50 episodes

Subscribe here for the family of Speakeasy Ideas podcasts, which includes Speakeasy Today and Speakeasy History with Dr. Thomas L. Krannawitter as well as The Law with D.K. Williams.

Speakeasy Ideas Speakeasy Ideas

    • Education
    • 4.7 • 15 Ratings

Subscribe here for the family of Speakeasy Ideas podcasts, which includes Speakeasy Today and Speakeasy History with Dr. Thomas L. Krannawitter as well as The Law with D.K. Williams.

    The Law episode 83: Presser v. Illinois

    The Law episode 83: Presser v. Illinois

    In a U.S. Supreme Court opinion written between the passage of the 14th Amendment and when the Court started “incorporating” the Bill of Rights against the states, the Court upheld the conviction and $10 fine against Herman Presser. Presser had led a group of about 400 armed people calling themselves Lehr und Wehr Verein (The Teaching and Defense Association), a pro-labor socialist group, in a parade through Chicago. In what must have quite the spectacle, Presser led the parade on a horse and carried a cavalry sword. Such armed parades were against Illinois law. Sometimes this case is cited, erroneously, by gun control advocates. Find out why.

    LINKS

    The case itself: Presser v. Illinois (1886)

    Dave Kopel on Presser v. Illinois

    The Law with D.K. Williams Facebook page

    Follow The Law with D.K. Williams on Twitter @TheLawDKW

     

    • 25 min
    The Law episode 82: Jacobson v. Massachusetts

    The Law episode 82: Jacobson v. Massachusetts

    What is the extent of government authority to “protect” the common good during a public health crisis? Earlier this year, the United States Supreme Court denied a California church’s request to stop the enforcement of certain public health rules that negatively affected the way the church conducted religious services. In doing so, the Court relied upon the 115 year old Jacobson case that upheld a mandatory smallpox vaccination. The language used by the Court in Jacobson is frightening: “The possession and enjoyment of all rights are subject to such reasonable conditions as may be deemed by the governing authority of the country essential to the safety, health, peace, good order, and morals of the community.” We discuss where that standard leads.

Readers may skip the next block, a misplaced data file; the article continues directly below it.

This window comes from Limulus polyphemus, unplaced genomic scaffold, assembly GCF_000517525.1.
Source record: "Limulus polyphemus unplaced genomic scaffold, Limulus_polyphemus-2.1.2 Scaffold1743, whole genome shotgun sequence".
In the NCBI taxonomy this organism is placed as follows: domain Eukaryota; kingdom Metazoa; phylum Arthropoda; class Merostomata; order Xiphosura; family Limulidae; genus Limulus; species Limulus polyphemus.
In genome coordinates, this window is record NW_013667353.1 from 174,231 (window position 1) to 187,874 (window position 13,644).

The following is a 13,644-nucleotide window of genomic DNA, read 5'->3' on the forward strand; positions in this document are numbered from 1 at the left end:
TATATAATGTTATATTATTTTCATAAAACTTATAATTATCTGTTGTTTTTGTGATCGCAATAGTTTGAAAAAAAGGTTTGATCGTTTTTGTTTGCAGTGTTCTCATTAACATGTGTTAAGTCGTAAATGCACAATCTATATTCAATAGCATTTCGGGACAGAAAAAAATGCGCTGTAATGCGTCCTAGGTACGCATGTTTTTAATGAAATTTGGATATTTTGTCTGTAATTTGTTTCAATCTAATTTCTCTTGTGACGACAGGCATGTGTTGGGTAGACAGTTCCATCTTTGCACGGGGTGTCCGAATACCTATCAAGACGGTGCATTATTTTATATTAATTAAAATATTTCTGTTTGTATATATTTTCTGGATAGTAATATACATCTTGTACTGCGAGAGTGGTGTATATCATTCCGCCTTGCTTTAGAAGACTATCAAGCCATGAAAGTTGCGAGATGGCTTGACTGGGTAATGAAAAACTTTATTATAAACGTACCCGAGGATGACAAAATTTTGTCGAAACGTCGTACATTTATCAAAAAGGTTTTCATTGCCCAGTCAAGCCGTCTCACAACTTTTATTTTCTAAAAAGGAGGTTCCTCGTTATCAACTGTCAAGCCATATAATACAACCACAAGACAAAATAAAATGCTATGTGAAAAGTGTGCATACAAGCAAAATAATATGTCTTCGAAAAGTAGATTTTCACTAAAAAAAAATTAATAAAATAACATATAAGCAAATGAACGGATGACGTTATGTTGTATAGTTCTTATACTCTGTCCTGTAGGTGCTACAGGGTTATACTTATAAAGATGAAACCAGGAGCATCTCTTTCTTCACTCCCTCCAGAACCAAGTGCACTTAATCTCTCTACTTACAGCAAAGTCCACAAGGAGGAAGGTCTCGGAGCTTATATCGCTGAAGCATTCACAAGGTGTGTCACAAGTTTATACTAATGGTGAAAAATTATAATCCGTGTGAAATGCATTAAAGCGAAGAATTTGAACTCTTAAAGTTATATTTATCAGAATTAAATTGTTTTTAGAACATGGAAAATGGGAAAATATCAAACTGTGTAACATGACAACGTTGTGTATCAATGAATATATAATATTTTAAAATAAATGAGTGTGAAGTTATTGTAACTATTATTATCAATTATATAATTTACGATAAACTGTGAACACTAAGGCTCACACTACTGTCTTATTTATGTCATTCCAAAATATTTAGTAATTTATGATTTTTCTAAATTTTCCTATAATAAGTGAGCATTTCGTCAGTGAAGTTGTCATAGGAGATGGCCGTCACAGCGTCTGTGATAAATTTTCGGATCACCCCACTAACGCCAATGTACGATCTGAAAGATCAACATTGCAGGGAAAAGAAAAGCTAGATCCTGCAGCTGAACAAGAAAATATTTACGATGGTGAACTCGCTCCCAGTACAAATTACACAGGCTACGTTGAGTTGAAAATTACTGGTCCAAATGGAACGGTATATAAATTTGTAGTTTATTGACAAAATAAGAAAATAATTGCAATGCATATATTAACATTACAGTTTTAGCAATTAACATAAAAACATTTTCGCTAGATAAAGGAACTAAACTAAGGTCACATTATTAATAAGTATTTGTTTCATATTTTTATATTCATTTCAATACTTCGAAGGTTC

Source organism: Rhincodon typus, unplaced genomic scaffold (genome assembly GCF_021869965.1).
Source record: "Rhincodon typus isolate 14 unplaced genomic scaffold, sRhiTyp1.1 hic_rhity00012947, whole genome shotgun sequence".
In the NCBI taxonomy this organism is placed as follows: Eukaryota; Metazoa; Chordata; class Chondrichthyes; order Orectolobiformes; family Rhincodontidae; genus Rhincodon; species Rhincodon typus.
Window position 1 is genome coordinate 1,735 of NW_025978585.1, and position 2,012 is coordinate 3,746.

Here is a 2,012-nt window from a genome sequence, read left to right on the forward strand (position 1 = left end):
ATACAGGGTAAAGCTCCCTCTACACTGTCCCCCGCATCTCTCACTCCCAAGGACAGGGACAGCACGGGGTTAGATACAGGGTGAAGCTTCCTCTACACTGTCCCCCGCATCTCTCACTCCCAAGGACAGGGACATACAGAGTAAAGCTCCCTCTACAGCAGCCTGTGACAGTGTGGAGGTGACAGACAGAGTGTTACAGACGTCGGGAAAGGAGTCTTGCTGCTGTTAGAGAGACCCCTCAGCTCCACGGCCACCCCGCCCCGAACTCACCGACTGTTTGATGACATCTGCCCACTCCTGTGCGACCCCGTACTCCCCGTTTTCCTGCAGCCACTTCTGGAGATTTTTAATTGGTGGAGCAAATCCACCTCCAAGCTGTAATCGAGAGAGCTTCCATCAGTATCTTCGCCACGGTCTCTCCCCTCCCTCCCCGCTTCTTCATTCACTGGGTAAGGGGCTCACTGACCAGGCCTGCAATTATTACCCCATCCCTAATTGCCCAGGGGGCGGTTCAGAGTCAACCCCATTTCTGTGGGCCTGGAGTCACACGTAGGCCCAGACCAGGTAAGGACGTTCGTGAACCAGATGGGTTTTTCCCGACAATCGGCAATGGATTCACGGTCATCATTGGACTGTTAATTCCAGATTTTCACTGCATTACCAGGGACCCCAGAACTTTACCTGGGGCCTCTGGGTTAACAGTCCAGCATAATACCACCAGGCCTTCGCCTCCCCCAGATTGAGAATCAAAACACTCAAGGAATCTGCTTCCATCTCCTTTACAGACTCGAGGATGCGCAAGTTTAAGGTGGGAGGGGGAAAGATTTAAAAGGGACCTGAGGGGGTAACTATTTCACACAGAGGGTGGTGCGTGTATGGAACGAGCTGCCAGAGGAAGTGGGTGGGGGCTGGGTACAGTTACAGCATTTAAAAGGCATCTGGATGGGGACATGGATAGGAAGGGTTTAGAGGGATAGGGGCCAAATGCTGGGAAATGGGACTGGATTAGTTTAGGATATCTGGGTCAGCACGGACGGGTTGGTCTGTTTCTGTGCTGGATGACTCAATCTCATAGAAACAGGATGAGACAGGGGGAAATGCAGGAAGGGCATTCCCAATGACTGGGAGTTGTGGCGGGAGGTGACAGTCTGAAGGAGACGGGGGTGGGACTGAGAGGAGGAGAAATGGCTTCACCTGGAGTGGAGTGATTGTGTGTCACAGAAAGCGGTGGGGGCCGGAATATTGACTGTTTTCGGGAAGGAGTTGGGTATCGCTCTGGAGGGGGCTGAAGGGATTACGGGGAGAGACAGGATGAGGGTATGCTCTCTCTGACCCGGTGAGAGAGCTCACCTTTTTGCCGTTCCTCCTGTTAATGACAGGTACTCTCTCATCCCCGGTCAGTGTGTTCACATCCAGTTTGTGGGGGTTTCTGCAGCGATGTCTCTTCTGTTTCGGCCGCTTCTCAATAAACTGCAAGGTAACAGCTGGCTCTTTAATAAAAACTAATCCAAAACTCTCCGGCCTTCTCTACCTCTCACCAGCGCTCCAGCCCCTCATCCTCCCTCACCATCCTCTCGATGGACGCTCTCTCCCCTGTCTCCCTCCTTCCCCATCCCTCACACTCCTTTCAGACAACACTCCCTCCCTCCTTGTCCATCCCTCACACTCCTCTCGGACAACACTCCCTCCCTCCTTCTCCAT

LINKS

    The case itself: Jacobson v Massachusetts (1905)

    South Bay United Pentecostal Church v Newsom (2020) – Request for injunctive relief denied.

    South Bay United Pentecostal Church of Chula Vista, CA, official site.

    The Law with D.K. Williams Facebook page

    Follow The Law with D.K. Williams on Twitter @TheLawDKW

    • 36 min
    The Law episode 81: Bostock v. Clayton County

    The Law episode 81: Bostock v. Clayton County

    Earlier this year, the Supreme Court of the United States — in a 6-3 decision in the case of Bostock v. Clayton County — held that homosexual and transgender people are protected from employment discrimination under the Civil Rights Act of 1964. The Act prohibits discrimination against anyone “because of sex.” Neil Gorsuch, writing for the majority, concluded that firing someone due to their homosexuality or transgender status is prohibited by that language. The Court discusses statutory interpretation and how, even if Congress did not contemplate a particular outcome, the words they choose when writing a statue, matter. We discuss how statutes often have consequences unintended by Congress. We also discuss an important question ignored by the Court: Does Congress have the legitimate constitutional authority to regulate the private, intrastate activity of individuals?

    LINKS

    The case itself: Bostock v. Clayton County (2020)

    The Law with D.K. Williams Facebook page

    Follow The Law with D.K. Williams on Twitter @TheLawDKW

    • 28 min